Iran Exposed After Nuclear Plant Disables Watchdog Cameras

Iran Exposed After Nuclear Plant Disables Watchdog Cameras

Iran SQUIRMS After UN Catches Them Acting Suspiciously

( – Iran inches closer to producing and testing its own atomic weapons every single day. That fact alone raises global concerns about how the Middle Eastern country’s military might decide to use such tech. US officials in April attempted to forge a new nuclear deal with Iran, hoping to reduce these risks, but faced intense stumbling blocks along the way. Now, a recent incident involving a UN camera is raising questions about the foreign country’s true intentions.

Going Dark

On April 8, the Iranian government shut off two cameras owned and operated by the UN. Inspectors were apparently using the devices to closely monitor Iran’s uranium enrichment. The International Atomic Energy Agency (IAEA) was apparently using the same cameras to monitor the enrichment of uranium gas via the Online Enrichment Monitor (OLEM) system.

A state television broadcast first reported on by AP News confirmed that authorities shut down “beyond-safeguards cameras of the measuring Online Enrichment Monitor… and flowmeter.”

Iran’s decision to pull the cameras came just before an IAEA board meeting in which the organization approved a resolution to criticize Iran for refusing to be transparent about its nuclear program. Now, it’s more difficult than ever for outside sources to monitor Iran’s nuclear program from a distance.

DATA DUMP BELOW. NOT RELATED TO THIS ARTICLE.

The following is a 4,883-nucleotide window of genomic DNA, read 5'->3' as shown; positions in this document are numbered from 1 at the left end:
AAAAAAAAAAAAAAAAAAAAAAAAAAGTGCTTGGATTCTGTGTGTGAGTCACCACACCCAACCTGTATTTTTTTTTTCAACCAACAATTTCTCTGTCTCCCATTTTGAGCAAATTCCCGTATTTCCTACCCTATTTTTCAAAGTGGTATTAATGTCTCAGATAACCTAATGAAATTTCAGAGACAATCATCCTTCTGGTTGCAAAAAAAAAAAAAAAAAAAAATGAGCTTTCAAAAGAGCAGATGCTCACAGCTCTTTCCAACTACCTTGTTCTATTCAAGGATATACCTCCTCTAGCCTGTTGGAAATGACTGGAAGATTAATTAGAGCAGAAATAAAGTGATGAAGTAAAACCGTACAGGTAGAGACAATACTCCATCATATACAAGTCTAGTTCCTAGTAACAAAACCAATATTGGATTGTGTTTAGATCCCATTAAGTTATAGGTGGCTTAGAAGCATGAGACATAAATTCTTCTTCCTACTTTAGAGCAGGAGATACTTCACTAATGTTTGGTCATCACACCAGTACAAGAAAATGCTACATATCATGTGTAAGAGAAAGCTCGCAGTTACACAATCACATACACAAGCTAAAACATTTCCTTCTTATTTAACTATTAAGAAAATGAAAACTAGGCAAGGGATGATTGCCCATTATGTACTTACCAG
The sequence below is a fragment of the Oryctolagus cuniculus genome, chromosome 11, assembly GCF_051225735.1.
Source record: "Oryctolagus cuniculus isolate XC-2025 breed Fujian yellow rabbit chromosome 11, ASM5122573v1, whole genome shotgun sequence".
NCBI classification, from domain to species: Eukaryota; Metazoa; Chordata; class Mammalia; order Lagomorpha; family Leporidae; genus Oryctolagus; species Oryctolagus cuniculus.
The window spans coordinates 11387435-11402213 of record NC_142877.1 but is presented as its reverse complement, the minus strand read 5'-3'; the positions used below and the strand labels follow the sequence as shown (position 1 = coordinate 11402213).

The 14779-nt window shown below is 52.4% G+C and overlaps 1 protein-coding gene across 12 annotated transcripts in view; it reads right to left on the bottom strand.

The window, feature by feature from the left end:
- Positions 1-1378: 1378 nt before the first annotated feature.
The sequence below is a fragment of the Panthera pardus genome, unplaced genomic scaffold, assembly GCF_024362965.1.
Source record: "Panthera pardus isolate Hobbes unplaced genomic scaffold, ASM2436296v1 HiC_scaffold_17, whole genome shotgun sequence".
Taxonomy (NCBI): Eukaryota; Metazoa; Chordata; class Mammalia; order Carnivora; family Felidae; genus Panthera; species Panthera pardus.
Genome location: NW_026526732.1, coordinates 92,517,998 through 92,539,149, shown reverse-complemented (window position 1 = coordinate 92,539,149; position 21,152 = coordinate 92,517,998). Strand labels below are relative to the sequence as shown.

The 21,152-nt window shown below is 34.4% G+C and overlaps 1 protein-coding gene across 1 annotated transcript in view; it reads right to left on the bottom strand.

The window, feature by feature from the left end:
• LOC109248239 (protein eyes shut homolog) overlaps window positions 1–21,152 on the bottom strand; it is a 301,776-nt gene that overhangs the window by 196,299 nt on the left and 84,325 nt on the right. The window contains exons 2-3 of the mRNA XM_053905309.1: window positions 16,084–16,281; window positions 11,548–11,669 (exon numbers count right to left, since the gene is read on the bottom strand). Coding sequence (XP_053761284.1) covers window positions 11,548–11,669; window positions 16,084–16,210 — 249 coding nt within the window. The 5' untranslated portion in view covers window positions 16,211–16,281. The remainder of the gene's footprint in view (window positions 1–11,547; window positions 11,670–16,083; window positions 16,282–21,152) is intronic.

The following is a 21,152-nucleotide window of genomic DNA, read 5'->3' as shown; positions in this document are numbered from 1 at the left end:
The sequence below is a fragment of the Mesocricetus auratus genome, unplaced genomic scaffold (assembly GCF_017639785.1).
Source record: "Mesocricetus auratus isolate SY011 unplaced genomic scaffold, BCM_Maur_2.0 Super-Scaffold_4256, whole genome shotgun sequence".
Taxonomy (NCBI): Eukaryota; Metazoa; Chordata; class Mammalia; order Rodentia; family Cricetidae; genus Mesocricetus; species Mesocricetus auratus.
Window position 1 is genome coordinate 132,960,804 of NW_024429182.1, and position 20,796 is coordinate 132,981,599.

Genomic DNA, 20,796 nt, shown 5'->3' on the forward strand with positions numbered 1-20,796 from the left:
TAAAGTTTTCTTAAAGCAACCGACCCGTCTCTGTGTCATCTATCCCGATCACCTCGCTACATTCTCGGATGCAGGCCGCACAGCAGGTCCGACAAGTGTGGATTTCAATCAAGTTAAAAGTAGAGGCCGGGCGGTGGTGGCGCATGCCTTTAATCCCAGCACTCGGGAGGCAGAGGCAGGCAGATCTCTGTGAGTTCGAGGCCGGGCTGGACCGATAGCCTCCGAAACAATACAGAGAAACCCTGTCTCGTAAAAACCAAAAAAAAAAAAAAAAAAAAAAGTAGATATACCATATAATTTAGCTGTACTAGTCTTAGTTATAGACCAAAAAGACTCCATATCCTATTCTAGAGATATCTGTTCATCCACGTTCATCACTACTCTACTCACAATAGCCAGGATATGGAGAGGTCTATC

The state-run TV program also pointed out that Iran has generously and willingly cooperated with the IAEA in the past. It accused the agency of seeing that cooperation as a duty rather than appreciating it as a favor granted by choice.

Could it be possible that Iran is upset over the IAEA not trusting it? Or is the country trying to conceal their progress because it has something to hide? Perhaps they’re even closer to making an atomic bomb than experts previously thought.

Atomic Iran

A Washington Free Beacon report from February detailed State Department comments that suggested Iran was “weeks, not months” away from being able to weaponize enriched uranium. The SD also said attempts to agree on a new nuclear deal with the foreign country were rapidly approaching an end regardless of whether officials had reached a deal or not.

Experts have warned that Iran is currently enriching uranium at 60%; that’s just 30% off from the 90% required for full weaponization. If the country decided it wanted to move forward with creating an atomic weapon, it could do so in short order. But Iranian officials insist their nuclear program does not pose a risk to the rest of the world.

Even if Iran did decide to make a nuclear weapon, it would be some time before they accomplished the feat. Still, experts admit that the foreign country’s rapid progress raises serious concerns. While Iran could be telling the truth, worries about how it might use or handle nuclear tech will likely always exist. At the very least, it would add another player to the global atomic arms race, which raises the risk for a mutually assured destruction level event.

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